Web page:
And later from Langer: “So the theory of art is really a prolegomenon to the greater undertaking of constructing a concept of mind adequate to the living actuality.”


The adoption of some landscape as home to the sacred involves the objectification of feeling and our deepening attachment to such landscapes is the subjectification of nature.  The dialectic between the two enables the creation of a cosmology over and above (and below) geographical terrain and our incredible hippocampus and associated structures sustained this cosmological mapping in our minds.  With this, the human umvelt and habitus took on its modern form, and since then, we have used art to understand the variegated reality of our total experience and then developed science to control the material realm to fit our conceptualizations.  Travel on.

a new find of humans at higher elevations and a deep biological root

I have found another new report of ancient humans living at higher elevations, 11,000 feet, 47,000 years ago:  https://www.nytimes.com/2019/08/08/science/humans-high-altitude-ethiopia.html?action=click&module=Well&pgtype=Homepage&section=Science.

This report adds to some others that I have posted about, e.g. high life in the Andes 12,000 years ago and the Denisovans wandering from the steppes of central Russia to the Himalayas 160,000 years ago, bringing their genes with them, especially the ones that specified a hemoglobin more adapted to the thin air of higher elevations.  Whether it’s highlands, lowlands, hot, cold, tropical, dry, humans have sought to live there and exercising thereby our wondrously flexible adaptive abilities.

I want to focus on one idea Carl Zimmer, the NYT science writer from above, reported.  That is that paleoanthropologists have assumed that humans did not settle at higher elevations until more recently because, I can only guess, of the thin air, sparse vegetation and wildlife for food, severe weather, etc.  This new discovery of early humans at 11,000 feet was made because the researchers ignored those assumptions and looked there. Now they think more efforts will find other sites situated up high—they need only to look.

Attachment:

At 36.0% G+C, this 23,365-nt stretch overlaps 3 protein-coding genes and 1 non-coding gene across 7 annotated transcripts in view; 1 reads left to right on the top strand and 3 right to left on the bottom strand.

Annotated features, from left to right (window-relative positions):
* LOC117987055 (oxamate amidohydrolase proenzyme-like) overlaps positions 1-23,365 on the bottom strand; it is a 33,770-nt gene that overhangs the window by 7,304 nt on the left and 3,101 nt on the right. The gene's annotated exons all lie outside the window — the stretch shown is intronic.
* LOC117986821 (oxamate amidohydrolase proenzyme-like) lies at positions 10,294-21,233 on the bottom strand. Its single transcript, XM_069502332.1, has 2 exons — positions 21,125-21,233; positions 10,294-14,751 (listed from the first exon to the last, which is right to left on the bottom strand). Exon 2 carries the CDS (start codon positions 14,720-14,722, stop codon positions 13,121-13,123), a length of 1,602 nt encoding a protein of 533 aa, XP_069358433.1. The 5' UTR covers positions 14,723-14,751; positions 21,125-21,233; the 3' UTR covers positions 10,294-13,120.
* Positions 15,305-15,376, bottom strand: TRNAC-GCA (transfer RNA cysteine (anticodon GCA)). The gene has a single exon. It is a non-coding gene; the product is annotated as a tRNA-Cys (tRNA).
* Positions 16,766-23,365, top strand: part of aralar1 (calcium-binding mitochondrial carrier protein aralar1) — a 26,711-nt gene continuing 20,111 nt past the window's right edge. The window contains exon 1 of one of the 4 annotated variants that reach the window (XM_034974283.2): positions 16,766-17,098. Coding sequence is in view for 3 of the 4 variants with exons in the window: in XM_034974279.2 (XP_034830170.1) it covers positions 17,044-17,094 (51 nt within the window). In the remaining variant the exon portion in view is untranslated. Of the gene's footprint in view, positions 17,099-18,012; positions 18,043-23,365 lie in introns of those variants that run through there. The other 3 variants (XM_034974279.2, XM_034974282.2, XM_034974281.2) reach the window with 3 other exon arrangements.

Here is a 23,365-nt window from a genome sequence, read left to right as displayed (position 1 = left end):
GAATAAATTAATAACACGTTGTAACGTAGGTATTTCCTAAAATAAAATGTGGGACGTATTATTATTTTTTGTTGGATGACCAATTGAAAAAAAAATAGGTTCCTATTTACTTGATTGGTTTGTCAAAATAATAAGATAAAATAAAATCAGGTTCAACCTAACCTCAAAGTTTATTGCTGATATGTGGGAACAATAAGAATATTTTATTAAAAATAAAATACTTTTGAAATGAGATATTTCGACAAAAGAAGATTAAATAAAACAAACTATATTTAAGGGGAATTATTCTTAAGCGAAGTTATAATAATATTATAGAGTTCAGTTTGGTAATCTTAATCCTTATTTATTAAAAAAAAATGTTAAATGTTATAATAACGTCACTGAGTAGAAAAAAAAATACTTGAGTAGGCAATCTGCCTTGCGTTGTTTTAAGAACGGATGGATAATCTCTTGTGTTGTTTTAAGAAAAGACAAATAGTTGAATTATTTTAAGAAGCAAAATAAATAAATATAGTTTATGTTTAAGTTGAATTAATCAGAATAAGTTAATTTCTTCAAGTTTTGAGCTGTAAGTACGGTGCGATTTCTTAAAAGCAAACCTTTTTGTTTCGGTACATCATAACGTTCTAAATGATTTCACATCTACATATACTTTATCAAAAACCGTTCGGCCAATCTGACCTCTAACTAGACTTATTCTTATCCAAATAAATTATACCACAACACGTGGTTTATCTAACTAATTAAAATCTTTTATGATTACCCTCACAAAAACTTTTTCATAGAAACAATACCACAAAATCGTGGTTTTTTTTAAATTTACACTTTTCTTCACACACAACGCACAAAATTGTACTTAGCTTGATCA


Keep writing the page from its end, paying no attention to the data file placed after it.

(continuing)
Davis and Panksepp emphasize in The Emotional Foundations of Personalitythat the 6 basic emotional subcortical systems are ancient with some appearing with the earliest nervous systems and then culminating in their current forms with the evolution of mammals.  These 6 are seeking, play/joy, caring/nurturance (all positive valence) and rage/anger, fear/anxiety, panic/sadness (all negative valence), and the most ancient of these is seeking.

Seeking would seem to me to be a manifestation of a basic life function. If you have followed this blog you may remember that I see 2 such functions that I call Solving the World Problem (SWP) and Conspecific Relations (CR).  SWP involves finding the necessary resources for life to continue, but more than that, it involves exploiting opportunities (that arise from actions or from chance) and mitigating exigencies (that arise from, you know, just trying to stay alive in a blooming, buzzing, chaotic and at times dangerous world). It makes sense, then, that early nervous systems helped the organism to find its way through to survival, i.e., seeking.


Our SEEKING (in all caps following Panksepp’s labeling of major subcortical systems) is a remarkable and powerful system that bears fruit as dopamine flows up to innervate cortical systems and energize activity in intellectual domains.  Jaak Panksepp gives an amazingly detailed, data driven description in chapter 8 of his fabulous text, Affective Neuroscience(I learn more every time I re-read portions—you gotta read this amazing book).  Consider some of his introductory statements: